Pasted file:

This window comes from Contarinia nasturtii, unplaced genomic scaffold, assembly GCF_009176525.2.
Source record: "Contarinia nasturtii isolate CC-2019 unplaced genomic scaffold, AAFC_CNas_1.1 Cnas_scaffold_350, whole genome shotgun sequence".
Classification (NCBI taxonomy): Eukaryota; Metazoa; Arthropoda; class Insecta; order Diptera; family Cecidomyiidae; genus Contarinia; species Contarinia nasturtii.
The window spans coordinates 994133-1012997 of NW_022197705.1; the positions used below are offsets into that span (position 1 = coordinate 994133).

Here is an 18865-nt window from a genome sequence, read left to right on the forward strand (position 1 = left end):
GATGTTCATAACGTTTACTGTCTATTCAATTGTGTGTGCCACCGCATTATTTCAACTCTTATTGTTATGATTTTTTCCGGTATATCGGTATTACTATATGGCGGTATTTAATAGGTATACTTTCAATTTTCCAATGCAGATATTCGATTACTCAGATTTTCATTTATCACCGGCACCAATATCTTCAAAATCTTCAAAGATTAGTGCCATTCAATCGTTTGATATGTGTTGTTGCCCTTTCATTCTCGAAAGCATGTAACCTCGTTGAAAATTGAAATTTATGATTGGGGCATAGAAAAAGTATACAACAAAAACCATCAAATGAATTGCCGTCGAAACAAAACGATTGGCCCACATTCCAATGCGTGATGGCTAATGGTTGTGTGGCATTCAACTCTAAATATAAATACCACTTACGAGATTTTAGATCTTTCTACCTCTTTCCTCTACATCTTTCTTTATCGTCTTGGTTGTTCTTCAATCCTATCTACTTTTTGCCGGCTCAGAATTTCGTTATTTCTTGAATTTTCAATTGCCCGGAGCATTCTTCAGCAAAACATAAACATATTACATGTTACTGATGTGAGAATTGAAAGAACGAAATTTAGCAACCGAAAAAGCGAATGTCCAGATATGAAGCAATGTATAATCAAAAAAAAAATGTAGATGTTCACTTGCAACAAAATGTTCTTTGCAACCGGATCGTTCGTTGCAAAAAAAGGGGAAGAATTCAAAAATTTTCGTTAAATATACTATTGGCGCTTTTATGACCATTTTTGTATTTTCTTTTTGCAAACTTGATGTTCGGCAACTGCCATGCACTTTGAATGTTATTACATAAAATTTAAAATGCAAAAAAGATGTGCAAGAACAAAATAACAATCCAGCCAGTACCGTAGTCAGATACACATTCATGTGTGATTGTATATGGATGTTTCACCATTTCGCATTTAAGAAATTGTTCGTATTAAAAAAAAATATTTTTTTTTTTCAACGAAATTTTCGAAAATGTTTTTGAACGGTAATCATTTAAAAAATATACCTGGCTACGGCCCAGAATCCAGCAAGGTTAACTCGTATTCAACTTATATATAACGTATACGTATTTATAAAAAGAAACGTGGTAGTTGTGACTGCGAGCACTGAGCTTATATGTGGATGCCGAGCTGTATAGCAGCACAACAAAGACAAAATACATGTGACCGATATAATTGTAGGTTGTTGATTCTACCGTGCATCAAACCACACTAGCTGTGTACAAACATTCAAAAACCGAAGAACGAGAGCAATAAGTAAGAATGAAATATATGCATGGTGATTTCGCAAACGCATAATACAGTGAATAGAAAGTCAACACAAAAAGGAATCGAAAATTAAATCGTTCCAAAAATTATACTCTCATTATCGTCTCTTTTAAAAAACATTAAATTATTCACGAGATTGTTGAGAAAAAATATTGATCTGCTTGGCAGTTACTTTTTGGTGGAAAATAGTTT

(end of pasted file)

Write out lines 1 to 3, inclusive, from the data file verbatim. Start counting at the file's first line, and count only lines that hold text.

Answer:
This window comes from Contarinia nasturtii, unplaced genomic scaffold, assembly GCF_009176525.2.
Source record: "Contarinia nasturtii isolate CC-2019 unplaced genomic scaffold, AAFC_CNas_1.1 Cnas_scaffold_350, whole genome shotgun sequence".
Classification (NCBI taxonomy): Eukaryota; Metazoa; Arthropoda; class Insecta; order Diptera; family Cecidomyiidae; genus Contarinia; species Contarinia nasturtii.